by Patrick Carroll, Activist Post:
Alan DiPietro is an alpaca farmer in the town of Bolton, Massachusetts (pop: 5,376). He lives in an RV on the 34-acre property where he keeps his alpacas, and he sells their fleece to make a living.
DiPietro wasn’t always a farmer. He previously worked as a chief engineer for iRobot, a company that makes autonomous home cleaning devices such as the Roomba vacuum cleaner. He became disenchanted with the bureaucracy and red tape of the corporate world, however, so in 2008 he decided to leave that world behind and begin his alpaca-farming venture.
TRUTH LIVES on at https://sgtreport.tv/
The years since then have not been the easiest for DiPietro. In 2014 he suffered a financially devastating divorce that ultimately led to bankruptcy. After the bankruptcy, he still had some money in a 401(k), and he used it to buy the 34-acre property he now lives and farms on. The home he was living in was foreclosed, however, and he was evicted in 2016. It was then that he moved to the motorhome on the farm.
In the ensuing years, DiPietro found himself in a protracted legal dispute over how he could use his property. He had mowed some fields and had built some wooden fencing and small sheds, but he was later told these actions violated certain state and local environmental regulations.
As a result of various enforcement actions and lawsuits, DiPietro struggled to use his property in a profitable manner, and his financial situation became dire. He became delinquent on his property taxes in 2016, and 14 percent annual interest began accruing on his unpaid taxes.
As the years went by, the legal battle intensified and DiPietro’s situation only worsened. By 2021, he owed the town roughly $60,000 in unpaid taxes and other costs. The property value at the time was roughly $370,000, and DiPietro owned it outright.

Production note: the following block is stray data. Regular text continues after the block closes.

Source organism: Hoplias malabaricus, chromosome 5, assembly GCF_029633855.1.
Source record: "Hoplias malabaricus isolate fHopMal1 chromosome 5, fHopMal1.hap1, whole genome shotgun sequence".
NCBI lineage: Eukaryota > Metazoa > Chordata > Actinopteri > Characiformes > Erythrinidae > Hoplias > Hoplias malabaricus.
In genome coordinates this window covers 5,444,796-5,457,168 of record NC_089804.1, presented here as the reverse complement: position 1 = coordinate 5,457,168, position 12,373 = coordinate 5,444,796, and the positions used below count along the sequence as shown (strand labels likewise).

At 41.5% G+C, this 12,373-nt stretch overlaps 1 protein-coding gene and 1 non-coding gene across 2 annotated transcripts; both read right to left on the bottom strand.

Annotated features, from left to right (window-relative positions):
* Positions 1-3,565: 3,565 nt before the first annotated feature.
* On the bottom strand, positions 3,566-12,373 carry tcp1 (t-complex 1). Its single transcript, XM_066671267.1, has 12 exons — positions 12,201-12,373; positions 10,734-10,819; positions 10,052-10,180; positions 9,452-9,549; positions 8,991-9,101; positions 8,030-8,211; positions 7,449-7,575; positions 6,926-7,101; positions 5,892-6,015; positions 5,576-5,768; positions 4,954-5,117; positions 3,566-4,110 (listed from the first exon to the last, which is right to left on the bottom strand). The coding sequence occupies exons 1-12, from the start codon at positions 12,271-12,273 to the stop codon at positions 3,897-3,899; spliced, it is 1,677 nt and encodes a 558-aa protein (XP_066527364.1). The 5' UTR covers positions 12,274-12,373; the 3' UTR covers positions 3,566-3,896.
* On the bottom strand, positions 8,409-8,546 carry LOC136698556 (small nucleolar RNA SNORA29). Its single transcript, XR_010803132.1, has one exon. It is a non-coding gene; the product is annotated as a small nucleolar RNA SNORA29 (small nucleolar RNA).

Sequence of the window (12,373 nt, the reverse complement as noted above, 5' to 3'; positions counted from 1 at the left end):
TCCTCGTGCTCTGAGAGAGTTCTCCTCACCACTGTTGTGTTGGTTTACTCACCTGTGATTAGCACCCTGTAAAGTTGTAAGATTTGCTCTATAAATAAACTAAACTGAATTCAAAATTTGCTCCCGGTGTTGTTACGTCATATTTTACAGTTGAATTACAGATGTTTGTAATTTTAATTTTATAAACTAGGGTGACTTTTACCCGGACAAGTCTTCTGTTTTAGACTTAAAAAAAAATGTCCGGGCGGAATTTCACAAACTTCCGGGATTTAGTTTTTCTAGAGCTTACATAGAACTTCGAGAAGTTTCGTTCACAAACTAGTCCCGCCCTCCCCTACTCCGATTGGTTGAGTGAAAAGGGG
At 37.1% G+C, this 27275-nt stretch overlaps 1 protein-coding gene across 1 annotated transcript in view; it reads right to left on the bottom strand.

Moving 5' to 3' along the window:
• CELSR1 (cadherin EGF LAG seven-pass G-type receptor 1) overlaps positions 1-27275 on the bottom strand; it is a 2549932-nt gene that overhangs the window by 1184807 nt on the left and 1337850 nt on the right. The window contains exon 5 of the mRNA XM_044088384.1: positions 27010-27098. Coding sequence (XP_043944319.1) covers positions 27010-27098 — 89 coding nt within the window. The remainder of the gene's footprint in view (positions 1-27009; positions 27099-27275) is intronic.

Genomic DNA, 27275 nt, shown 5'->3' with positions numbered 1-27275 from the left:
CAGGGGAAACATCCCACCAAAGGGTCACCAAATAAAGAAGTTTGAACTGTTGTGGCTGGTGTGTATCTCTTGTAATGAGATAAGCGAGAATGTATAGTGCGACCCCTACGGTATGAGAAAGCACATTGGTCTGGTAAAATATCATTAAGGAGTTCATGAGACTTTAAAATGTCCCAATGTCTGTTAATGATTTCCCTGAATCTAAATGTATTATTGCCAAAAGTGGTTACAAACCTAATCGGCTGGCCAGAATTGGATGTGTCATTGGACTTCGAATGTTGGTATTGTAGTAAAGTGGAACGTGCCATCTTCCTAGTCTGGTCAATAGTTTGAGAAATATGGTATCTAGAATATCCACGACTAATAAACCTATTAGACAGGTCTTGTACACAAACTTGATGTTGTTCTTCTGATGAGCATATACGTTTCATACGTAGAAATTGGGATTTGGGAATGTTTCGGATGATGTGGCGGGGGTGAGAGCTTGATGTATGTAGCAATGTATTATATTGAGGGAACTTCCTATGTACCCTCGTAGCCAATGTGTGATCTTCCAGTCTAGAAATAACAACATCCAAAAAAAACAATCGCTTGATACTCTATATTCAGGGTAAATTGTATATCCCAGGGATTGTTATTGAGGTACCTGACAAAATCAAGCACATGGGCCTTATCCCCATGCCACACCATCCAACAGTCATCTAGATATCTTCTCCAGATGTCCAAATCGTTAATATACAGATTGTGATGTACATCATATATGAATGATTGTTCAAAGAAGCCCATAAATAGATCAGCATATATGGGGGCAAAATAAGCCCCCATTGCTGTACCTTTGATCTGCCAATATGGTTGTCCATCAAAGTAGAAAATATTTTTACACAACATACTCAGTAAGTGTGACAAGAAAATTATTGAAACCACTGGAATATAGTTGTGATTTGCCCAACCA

A couple of simple solutions to his debt problem likely jump to mind. Couldn’t he just make money with the property some other way or sell part of it to pay his debt? Indeed, he could—if the town would let him. But the town stopped him at every turn. When he applied for a forestry permit to sell trees on his land, for example, the town’s conservation officials asked for it to be denied on account of his alleged environmental violations, and the department in charge of permits complied with this request.
He was also prohibited by the town from getting a guard dog and from connecting to the internet and electrical grid, and the town would not legally recognize his address. These and other restrictions undermined several potential projects. The town also refused to give him the permits he needed to sell part of his land, and the reason for the refusal was the fact that he had outstanding property tax debt.
In short, DiPietro was caught in a catch-22. He had to pay the debt to get permission to make money, but he needed money first to pay the debt.
With the debt remaining unpaid, a land court foreclosed on the property in December 2021, transferring absolute title of the land to the town as payment for the debt. The town has since initiated eviction proceedings to remove DiPietro from the property.
And what about the $310,000 in equity above and beyond the debt, the equity that rightfully belongs to DiPietro? Oh yeah. The town kept that…which it’s allowed to do under state law.
Noting the injustice, the Pacific Legal Foundation (PLF) joined DiPietro in filing a lawsuit against the town on January 10, 2023, demanding he get back that portion of the equity which is rightfully his.
A Pervasive Problem
The practice of keeping the equity of a foreclosed property above and beyond the debt owed is known as home equity theft, and it’s a lot more common than you might think. Across the country, local governments and private tax-lien investors regularly foreclose on properties for unpaid tax debts and then keep the whole value of the property—even though that value is often far greater than the amount of debt that was owed.